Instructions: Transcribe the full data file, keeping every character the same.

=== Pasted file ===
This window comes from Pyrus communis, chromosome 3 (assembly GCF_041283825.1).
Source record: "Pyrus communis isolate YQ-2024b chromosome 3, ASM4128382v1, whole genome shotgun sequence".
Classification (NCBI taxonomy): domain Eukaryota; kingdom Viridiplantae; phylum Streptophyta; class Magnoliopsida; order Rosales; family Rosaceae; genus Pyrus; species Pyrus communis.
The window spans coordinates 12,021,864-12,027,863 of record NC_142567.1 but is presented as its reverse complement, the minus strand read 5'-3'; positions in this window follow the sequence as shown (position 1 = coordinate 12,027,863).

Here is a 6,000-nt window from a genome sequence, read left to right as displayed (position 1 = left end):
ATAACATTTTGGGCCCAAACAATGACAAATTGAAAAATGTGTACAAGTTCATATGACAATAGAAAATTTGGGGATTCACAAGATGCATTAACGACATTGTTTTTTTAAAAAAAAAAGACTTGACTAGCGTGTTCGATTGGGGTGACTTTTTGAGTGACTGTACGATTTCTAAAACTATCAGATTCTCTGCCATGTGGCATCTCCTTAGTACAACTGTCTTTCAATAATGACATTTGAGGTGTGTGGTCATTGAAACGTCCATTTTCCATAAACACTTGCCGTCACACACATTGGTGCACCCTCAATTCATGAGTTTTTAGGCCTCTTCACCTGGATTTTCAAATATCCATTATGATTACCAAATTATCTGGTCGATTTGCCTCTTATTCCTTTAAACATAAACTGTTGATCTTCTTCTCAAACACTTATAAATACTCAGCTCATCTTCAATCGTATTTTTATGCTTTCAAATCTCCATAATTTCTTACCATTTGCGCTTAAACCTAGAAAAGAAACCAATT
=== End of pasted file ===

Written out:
This window comes from Pyrus communis, chromosome 3 (assembly GCF_041283825.1).
Source record: "Pyrus communis isolate YQ-2024b chromosome 3, ASM4128382v1, whole genome shotgun sequence".
Classification (NCBI taxonomy): domain Eukaryota; kingdom Viridiplantae; phylum Streptophyta; class Magnoliopsida; order Rosales; family Rosaceae; genus Pyrus; species Pyrus communis.
The window spans coordinates 12,021,864-12,027,863 of record NC_142567.1 but is presented as its reverse complement, the minus strand read 5'-3'; positions in this window follow the sequence as shown (position 1 = coordinate 12,027,863).

Here is a 6,000-nt window from a genome sequence, read left to right as displayed (position 1 = left end):
ATAACATTTTGGGCCCAAACAATGACAAATTGAAAAATGTGTACAAGTTCATATGACAATAGAAAATTTGGGGATTCACAAGATGCATTAACGACATTGTTTTTTTAAAAAAAAAAGACTTGACTAGCGTGTTCGATTGGGGTGACTTTTTGAGTGACTGTACGATTTCTAAAACTATCAGATTCTCTGCCATGTGGCATCTCCTTAGTACAACTGTCTTTCAATAATGACATTTGAGGTGTGTGGTCATTGAAACGTCCATTTTCCATAAACACTTGCCGTCACACACATTGGTGCACCCTCAATTCATGAGTTTTTAGGCCTCTTCACCTGGATTTTCAAATATCCATTATGATTACCAAATTATCTGGTCGATTTGCCTCTTATTCCTTTAAACATAAACTGTTGATCTTCTTCTCAAACACTTATAAATACTCAGCTCATCTTCAATCGTATTTTTATGCTTTCAAATCTCCATAATTTCTTACCATTTGCGCTTAAACCTAGAAAAGAAACCAATT